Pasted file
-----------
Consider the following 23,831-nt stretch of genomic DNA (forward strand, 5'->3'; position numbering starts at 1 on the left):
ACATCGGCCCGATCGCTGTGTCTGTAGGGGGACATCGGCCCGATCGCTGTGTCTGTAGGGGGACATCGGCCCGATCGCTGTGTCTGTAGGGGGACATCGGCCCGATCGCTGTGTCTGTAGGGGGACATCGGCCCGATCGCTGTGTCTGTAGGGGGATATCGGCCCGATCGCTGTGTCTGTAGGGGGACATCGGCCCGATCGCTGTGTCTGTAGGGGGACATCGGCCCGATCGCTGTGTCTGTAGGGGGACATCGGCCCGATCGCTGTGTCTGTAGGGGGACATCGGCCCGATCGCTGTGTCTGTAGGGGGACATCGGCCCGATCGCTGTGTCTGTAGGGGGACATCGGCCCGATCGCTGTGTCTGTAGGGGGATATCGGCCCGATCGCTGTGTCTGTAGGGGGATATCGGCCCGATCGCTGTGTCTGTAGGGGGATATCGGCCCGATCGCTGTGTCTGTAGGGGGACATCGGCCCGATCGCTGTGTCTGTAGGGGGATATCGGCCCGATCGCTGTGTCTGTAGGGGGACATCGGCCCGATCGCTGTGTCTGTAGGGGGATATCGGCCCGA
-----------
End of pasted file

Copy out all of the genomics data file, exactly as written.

Consider the following 23,831-nt stretch of genomic DNA (forward strand, 5'->3'; position numbering starts at 1 on the left):
ACATCGGCCCGATCGCTGTGTCTGTAGGGGGACATCGGCCCGATCGCTGTGTCTGTAGGGGGACATCGGCCCGATCGCTGTGTCTGTAGGGGGACATCGGCCCGATCGCTGTGTCTGTAGGGGGACATCGGCCCGATCGCTGTGTCTGTAGGGGGATATCGGCCCGATCGCTGTGTCTGTAGGGGGACATCGGCCCGATCGCTGTGTCTGTAGGGGGACATCGGCCCGATCGCTGTGTCTGTAGGGGGACATCGGCCCGATCGCTGTGTCTGTAGGGGGACATCGGCCCGATCGCTGTGTCTGTAGGGGGACATCGGCCCGATCGCTGTGTCTGTAGGGGGACATCGGCCCGATCGCTGTGTCTGTAGGGGGATATCGGCCCGATCGCTGTGTCTGTAGGGGGATATCGGCCCGATCGCTGTGTCTGTAGGGGGATATCGGCCCGATCGCTGTGTCTGTAGGGGGACATCGGCCCGATCGCTGTGTCTGTAGGGGGATATCGGCCCGATCGCTGTGTCTGTAGGGGGACATCGGCCCGATCGCTGTGTCTGTAGGGGGATATCGGCCCGA